World’s Longest Footrace Covers 3,100 Miles One Step at a Time

July 31, 2018

The world’s longest certified road race is less about finish lines, hardly about fanfare, has little to do with competition, and very likely will take more than a month to finish without taking participants more than a mile from where they started.

The Sri Chinmoy Marathon Team every year hosts the epic endurance Self-Transcendence event, which challenges participants on a 3,100-mile run/walk (depending on each participant’s vibe) over a one-mile urban loop. It’s currently the longest certified footrace in the world; one in which participants have to contend with hot New York summers, a hard concrete course, and the many physical and mental challenges of competing alone in a seemingly endless loop of running that stretches for weeks.

Participants in the race run thousands of laps, each less than a mile, over the course of 52 days.

For perspective, Russia’s Vasu Duzhiy, at 52, won the 2017 event in New York City in a “time” of 46 days, 17 hours, to record his second victory in the series, which has been at 3,100 miles since 1997. He ran a personal best time of 44 days and change in 2015 and has six finishes to his credit.

Not that runners are necessarily “competing” in the traditional sense.

The teachings of event founder, spiritual teacher and ultra-runner Sri Chinmoy celebrate mental endurance as much as physical. Chinmoy, who died in 2007, taught meditation when he wasn’t pursuing writing, art, and music. At the time of his death, USA Today said the “Charismatic guru” met with world leaders like Pope Paul VI and Nelson Mandela, once hoisted 7,000 pounds with one arm, wrote more than 20,000 songs, sketched more than 1 million “peace birds,” and claimed meditation students in 60 countries.

A statue of spiritual leader Sri Chinmoy stands in Prague, Czech Republic.

The 3,100-miler, though, is the granddaddy of his pursuits.

In 1996, Chinmoy initiated a 2,700-mile race, in which five out of six starters finished. The next year, he upped the distance to 3,100. Ten intrepid runners took to the start line in 2018, the 22nd edition.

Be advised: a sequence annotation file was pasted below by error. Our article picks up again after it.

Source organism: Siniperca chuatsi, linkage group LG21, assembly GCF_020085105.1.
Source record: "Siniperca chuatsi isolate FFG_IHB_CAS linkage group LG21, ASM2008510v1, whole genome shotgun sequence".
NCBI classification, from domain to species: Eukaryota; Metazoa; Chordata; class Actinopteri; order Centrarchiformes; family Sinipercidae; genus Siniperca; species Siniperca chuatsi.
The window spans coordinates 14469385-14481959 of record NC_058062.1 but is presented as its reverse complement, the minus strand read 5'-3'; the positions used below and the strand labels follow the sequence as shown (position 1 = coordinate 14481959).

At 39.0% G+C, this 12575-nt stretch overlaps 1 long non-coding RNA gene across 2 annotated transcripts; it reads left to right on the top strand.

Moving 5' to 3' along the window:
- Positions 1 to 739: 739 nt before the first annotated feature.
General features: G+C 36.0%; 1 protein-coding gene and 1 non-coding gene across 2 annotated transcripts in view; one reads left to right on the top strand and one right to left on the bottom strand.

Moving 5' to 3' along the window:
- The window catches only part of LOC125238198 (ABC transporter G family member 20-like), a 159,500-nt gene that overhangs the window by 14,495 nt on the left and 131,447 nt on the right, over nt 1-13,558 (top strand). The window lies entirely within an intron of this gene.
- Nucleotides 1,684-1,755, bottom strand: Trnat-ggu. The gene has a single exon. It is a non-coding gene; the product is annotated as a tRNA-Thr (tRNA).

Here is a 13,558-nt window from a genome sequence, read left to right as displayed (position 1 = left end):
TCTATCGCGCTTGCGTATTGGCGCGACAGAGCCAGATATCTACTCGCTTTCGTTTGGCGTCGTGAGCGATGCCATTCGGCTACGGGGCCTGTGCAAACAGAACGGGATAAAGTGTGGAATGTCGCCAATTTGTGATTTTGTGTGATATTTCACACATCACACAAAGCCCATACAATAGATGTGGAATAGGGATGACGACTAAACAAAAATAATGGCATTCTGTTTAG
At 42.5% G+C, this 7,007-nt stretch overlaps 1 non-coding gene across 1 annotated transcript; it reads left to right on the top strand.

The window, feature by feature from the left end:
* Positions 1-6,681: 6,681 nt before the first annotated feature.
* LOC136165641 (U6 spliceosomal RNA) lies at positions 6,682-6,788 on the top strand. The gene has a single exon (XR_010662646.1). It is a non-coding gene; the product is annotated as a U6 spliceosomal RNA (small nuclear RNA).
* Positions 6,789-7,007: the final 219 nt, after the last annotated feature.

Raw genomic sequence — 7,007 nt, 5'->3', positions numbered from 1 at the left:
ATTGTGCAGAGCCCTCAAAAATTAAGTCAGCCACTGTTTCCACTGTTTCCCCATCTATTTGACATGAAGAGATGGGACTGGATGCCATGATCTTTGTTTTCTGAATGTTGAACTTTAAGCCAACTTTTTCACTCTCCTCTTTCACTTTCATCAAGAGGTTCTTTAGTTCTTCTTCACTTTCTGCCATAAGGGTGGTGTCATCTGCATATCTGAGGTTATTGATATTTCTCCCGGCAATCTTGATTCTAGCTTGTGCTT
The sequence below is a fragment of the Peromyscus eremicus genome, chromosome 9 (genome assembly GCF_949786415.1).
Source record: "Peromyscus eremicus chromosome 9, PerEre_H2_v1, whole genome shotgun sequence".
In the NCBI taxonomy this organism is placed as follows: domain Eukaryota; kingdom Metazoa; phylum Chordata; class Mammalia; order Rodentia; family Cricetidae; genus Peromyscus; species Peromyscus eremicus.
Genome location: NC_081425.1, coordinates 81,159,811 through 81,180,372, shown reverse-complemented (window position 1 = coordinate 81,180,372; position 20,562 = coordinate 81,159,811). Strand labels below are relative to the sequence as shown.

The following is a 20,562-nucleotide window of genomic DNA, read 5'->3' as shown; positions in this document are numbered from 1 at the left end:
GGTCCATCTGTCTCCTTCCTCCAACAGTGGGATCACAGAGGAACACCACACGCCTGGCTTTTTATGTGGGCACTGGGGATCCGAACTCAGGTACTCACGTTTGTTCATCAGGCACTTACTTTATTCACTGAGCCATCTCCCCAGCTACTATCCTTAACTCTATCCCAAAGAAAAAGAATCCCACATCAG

The course record is 40 days, 9 hours, 6 minutes and 21 seconds set by Ashprihanal Aalto of Finland in 2015. Suprabha Beckjord was for many years the race’s only female competitor and has completed the race 13 times.

“In the 3,100-mile race, my goal every year is to transcend,” Beckjord said, in an interview on the race event’s official website. “It’s not the kind of race in which runners go fast and constantly look behind them to see who’s catching up. We definitely make up a team and there is a lot of love and support among the runners. The runners who have done the race before are looking out for the new ones, and we are all an extended family — the runners, the supporters and the Marathon Team. There is such an intensity to these races, and at the same time, there is so much peace. That creates a bond.”

The race inspires a sense of community, rather than competition, among participants.

Sure there are logistical realities in an endurance race on this level. After all, consider that “Runner’s World” magazine typically encourages diehards to retire their running shoes every 300-500 miles.

That could come in five days at this event’s pace.

Ultra-marathoner Yolanda Holder pushes herself to average 60 miles per day over 52 consecutive days when she competes in Sri Chinmoy. Known as “The Walking Diva,” Holder has run and medaled in more than 600 races.

“Anything is possible if you never give up,” she said in an interview with Jared Cameron, the night before she became, at 59, the oldest woman ever to compete in Sri Chinmoy in 2017. “Try it.”

The Sri Chinmoy challenges its competitors with outer distance and inner disciplines all at once, combining breathing techniques with meditation and a hypnotic focus that runners/walkers usually don’t get to achieve when the race (eventually) ends. Chinmoy saw distance running “as a vehicle to enable runners to bring to the fore their physical, mental and spiritual capacities.” (“Run and become. Become and run,” he philosophized. “Run to succeed in the outer world. Become to proceed in the inner world.”)

“Life is hard for everybody,” one runner reflected on Day 52 of the 2015 event on the race’s website that year. “Everybody is running their own version of the 3,100-mile race. … Never give up. Just push your way through the tunnel.”